Similarly, Cartoon Network TV audiences are often directed to the Web to participate in events and contests.

No matter where youthful audiences move, they remain in the Cartoon Network fold, at least in principle. Media multitasking "isn't a problem," says Cartoon Network General Manager Jim Samples. "It's a strategy."

Radio Disney also sees an opportunity in multitasking. "We operate in a TV-centric world as far as marketers are concerned. As they realize it's not possible to operate with a one-dimensional media plan, it enables vehicles like us to step in and demonstrate our worth," says Jim Pastor, VP-sales and marketing at Walt Disney Co.'s radio outlet.

Samantha Skey, senior VP-convergent marketing group at Alloy's 360 Youth, a marketing services company, says advertisers are dismayed by rising TV ad rates, particularly when confronted with research showing the "diminished mind share" that results from kids pursuing three or four activities at the same time.

connecting with football players One answer may be non-traditional tactics such as the "Players of the Year" awards that 360 Youth created for Procter & Gamble Co. As part of the awards program for high school football players, P&G distributed samples of Old Spice Red Zone deodorant to teen boys at 4,000 high schools.

"Ultimately, you spend less money than you would with traditional media, which is becoming prohibitively expensive," Ms. Skey says.

Debbie Solomon, senior partner-group research director at media-buying giant MindShare, Chicago, emphasizes that young people have been multitasking for decades, and she's not convinced it's a problem for media or advertisers.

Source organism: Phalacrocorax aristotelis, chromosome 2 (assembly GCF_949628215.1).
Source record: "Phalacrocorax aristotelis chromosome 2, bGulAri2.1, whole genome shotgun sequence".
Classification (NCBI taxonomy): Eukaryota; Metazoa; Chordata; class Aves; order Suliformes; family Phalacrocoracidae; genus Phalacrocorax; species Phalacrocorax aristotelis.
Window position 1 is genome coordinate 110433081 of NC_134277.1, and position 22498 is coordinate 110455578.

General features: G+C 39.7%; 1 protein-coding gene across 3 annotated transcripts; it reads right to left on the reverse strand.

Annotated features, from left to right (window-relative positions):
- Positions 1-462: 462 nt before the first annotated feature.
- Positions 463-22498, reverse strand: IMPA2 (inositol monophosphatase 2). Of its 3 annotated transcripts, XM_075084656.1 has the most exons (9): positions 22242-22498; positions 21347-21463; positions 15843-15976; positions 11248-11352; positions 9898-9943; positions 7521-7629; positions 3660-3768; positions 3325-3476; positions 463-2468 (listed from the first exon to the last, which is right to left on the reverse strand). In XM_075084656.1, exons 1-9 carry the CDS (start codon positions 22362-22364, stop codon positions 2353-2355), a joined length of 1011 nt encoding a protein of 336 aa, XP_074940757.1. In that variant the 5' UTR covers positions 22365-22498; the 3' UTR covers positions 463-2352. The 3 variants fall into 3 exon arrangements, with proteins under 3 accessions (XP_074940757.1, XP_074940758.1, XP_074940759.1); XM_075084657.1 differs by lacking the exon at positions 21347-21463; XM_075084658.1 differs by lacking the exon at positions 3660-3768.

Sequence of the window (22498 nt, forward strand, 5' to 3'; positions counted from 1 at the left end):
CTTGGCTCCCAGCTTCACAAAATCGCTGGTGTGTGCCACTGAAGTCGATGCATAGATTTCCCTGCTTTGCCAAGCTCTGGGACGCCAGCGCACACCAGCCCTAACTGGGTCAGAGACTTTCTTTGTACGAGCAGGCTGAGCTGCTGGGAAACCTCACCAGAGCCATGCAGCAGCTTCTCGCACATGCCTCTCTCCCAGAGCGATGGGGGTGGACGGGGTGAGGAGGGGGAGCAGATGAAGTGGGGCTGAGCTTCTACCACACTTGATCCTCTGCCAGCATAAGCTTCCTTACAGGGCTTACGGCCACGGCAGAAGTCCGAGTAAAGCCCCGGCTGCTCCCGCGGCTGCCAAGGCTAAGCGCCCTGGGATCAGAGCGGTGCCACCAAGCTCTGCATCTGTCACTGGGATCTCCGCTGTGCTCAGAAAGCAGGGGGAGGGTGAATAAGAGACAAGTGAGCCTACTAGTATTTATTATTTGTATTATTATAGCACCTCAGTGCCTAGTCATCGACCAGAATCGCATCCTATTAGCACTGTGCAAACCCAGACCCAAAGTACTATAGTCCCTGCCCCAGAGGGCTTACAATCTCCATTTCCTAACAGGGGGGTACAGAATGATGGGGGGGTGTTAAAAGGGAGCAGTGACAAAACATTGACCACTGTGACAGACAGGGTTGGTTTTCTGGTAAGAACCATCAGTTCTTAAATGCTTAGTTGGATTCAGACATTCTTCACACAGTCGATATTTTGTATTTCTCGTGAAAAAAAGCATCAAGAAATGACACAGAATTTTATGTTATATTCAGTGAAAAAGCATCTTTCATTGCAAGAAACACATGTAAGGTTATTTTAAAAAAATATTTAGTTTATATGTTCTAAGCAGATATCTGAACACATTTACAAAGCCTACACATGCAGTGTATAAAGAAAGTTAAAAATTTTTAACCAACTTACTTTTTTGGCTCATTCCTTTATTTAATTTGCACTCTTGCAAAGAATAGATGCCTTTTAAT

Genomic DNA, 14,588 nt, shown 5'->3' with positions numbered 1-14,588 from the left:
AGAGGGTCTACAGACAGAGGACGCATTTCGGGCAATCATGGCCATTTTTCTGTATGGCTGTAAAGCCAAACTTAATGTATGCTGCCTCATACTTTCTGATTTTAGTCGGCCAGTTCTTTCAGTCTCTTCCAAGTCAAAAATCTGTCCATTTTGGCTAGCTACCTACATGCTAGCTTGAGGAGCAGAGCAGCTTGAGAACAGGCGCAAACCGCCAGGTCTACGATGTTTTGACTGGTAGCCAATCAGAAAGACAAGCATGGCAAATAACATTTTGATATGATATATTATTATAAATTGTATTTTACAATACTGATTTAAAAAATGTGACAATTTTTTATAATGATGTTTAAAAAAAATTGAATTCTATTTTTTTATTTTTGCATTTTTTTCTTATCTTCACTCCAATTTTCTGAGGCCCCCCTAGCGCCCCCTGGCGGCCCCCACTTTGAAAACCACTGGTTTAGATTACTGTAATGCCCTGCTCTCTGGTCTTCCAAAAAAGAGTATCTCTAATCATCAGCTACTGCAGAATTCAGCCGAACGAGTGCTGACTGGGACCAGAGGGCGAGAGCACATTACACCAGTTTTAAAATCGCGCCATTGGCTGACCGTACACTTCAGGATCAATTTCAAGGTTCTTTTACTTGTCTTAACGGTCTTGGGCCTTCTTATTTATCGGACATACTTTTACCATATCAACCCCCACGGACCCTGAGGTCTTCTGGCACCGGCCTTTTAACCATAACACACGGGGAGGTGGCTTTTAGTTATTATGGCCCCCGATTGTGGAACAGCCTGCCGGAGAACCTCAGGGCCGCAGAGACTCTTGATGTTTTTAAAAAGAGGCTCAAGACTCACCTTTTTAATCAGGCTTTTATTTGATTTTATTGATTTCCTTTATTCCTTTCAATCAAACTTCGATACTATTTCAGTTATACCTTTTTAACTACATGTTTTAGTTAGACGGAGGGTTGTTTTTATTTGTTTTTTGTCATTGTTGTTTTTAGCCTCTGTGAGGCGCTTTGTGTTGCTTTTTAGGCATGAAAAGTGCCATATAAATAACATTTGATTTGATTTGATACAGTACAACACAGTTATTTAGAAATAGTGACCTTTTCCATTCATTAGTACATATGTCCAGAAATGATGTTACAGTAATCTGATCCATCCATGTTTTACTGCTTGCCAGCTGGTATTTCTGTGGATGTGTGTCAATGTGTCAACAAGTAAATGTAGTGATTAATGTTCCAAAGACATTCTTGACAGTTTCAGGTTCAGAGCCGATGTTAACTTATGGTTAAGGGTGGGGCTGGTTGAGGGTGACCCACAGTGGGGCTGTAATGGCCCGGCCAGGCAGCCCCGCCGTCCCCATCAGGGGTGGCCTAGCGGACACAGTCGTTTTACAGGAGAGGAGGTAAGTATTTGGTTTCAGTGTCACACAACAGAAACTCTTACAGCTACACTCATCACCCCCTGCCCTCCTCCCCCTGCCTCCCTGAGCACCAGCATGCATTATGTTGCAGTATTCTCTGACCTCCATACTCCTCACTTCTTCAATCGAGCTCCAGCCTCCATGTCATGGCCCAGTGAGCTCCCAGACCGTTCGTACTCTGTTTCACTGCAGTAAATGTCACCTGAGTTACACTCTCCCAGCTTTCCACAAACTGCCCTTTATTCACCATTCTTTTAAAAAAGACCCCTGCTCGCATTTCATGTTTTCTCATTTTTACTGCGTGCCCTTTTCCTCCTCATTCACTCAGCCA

"There's always the question of whether multitasking means they're not paying attention to the program or to the advertising," Ms. Solomon says. "It always raises that question. But I think since it's not a new phenomenon, it's no worse today than it was 10 or 20 years ago in terms of how it impacts the receipt of a commercial message ... There are so many other things that affect the value of the commercial."

TV is still paramount to advertisers intent on reaching preteens, Ms. Solomon says. "It's the medium [kids] use the most, understand best and are most comfortable with," she says. Yes, advertisers are routinely expanding into non-traditional media and promotion-including magazines, online in-school and video arcades, to name a few-but not because of the waning value of TV advertising.

Instead, these moves are prompted by the many new, intriguing outlets that have emerged in recent years. "Ten years ago, there were not as many places to do it," Ms. Solomon says.

Few are suggesting TV commercials aimed at kids are going away anytime soon. But many, such as Jennifer Goodman, managing director at WPP's youth specialist Geppetto Group, New York, believe change is in the offing. Advertisers are now more open to shifting media dollars into less traditional venues in their quest to reach ever more elusive youth. Kids advertisers "have to go where the consumers are," Ms. Goodman says.

And that may be a challenge when young consumers' brains are in several places at once.